There the Three had worked generally in harmony until this latest coil had arisen. With some measure of tran-quility restored among the Weavers, she knew that she was now strong enough to suppress the pity she could not help feeling.

  She would offer no mercy to those who were doomed, and above all not meddle with the design, for it would be folly—and worse, it would ruin the work.

  At peace once more, the Youngest addressed herself to the area where the white tangle was deepest and most confused. Under her patient fingers, it began at last to take form and shape, though what it showed would have daunted any but one of the Three.

  And as always, the living continued to believe that they were free to make decisions, to act as they believed fit, even as their threads passed through the fingers of the Weavers.

  One

  Rohan tightened his grip on the hilt of his sword, though he did not unsheathe the weapon. Much depended on this meeting between himself, as leader of the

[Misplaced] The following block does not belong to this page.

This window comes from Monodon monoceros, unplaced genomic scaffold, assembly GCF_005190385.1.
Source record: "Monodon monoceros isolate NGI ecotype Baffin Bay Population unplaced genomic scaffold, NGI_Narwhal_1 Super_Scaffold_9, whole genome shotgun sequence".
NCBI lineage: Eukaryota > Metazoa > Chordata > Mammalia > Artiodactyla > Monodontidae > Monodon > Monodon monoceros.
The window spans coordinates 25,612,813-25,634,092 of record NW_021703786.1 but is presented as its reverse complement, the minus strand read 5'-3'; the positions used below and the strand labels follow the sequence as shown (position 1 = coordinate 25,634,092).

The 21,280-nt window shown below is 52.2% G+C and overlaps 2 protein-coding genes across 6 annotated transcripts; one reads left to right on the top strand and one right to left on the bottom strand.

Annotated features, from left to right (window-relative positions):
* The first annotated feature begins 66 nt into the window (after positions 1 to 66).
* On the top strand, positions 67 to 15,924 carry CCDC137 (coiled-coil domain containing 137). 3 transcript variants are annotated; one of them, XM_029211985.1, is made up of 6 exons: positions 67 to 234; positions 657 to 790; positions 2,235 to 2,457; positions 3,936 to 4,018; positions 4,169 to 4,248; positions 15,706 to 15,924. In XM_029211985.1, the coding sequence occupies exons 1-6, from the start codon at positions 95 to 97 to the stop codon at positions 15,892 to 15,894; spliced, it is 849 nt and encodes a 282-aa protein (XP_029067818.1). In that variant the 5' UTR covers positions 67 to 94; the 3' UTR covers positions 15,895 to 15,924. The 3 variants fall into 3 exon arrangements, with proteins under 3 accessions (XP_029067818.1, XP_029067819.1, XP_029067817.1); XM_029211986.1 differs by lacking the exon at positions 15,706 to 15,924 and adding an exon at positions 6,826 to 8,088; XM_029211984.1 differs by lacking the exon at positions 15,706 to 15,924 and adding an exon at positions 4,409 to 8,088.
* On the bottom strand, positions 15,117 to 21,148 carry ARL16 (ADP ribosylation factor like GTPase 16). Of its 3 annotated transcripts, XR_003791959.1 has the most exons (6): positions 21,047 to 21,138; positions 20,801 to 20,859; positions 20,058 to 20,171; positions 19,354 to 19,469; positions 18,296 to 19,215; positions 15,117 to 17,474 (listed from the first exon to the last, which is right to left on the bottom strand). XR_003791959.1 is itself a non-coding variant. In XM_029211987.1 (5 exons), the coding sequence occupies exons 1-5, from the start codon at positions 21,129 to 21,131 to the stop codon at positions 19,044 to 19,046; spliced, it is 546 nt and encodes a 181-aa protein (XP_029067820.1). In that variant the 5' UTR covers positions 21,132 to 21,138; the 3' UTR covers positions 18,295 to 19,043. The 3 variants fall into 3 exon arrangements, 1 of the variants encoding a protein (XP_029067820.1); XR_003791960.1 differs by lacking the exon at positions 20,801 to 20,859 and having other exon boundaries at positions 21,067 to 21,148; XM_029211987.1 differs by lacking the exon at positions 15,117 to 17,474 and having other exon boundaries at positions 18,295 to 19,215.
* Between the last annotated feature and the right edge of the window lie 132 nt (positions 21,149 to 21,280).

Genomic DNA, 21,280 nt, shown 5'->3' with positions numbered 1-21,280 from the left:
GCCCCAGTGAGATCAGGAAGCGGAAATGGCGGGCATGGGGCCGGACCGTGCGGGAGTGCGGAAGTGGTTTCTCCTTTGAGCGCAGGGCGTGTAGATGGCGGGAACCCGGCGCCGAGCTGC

Sea-Rovers, and Tusser, leader of the Bog-people.

  Instead of returning to Rendelsham as Granddam Zazar had instructed him, or even to the Oakenkeep, he had gone south to New Void, wanting the companionship of blood kindred. There he had learned that the Bog-people had resumed their raids on farms and small holdings.

  "Hunger drives them," Snolli said, "but that doesn't put bread on our table.

  These raids must cease."

  "I agree, but not for the reasons you think."

  "Then give me the benefit of your wisdom, young Rohan."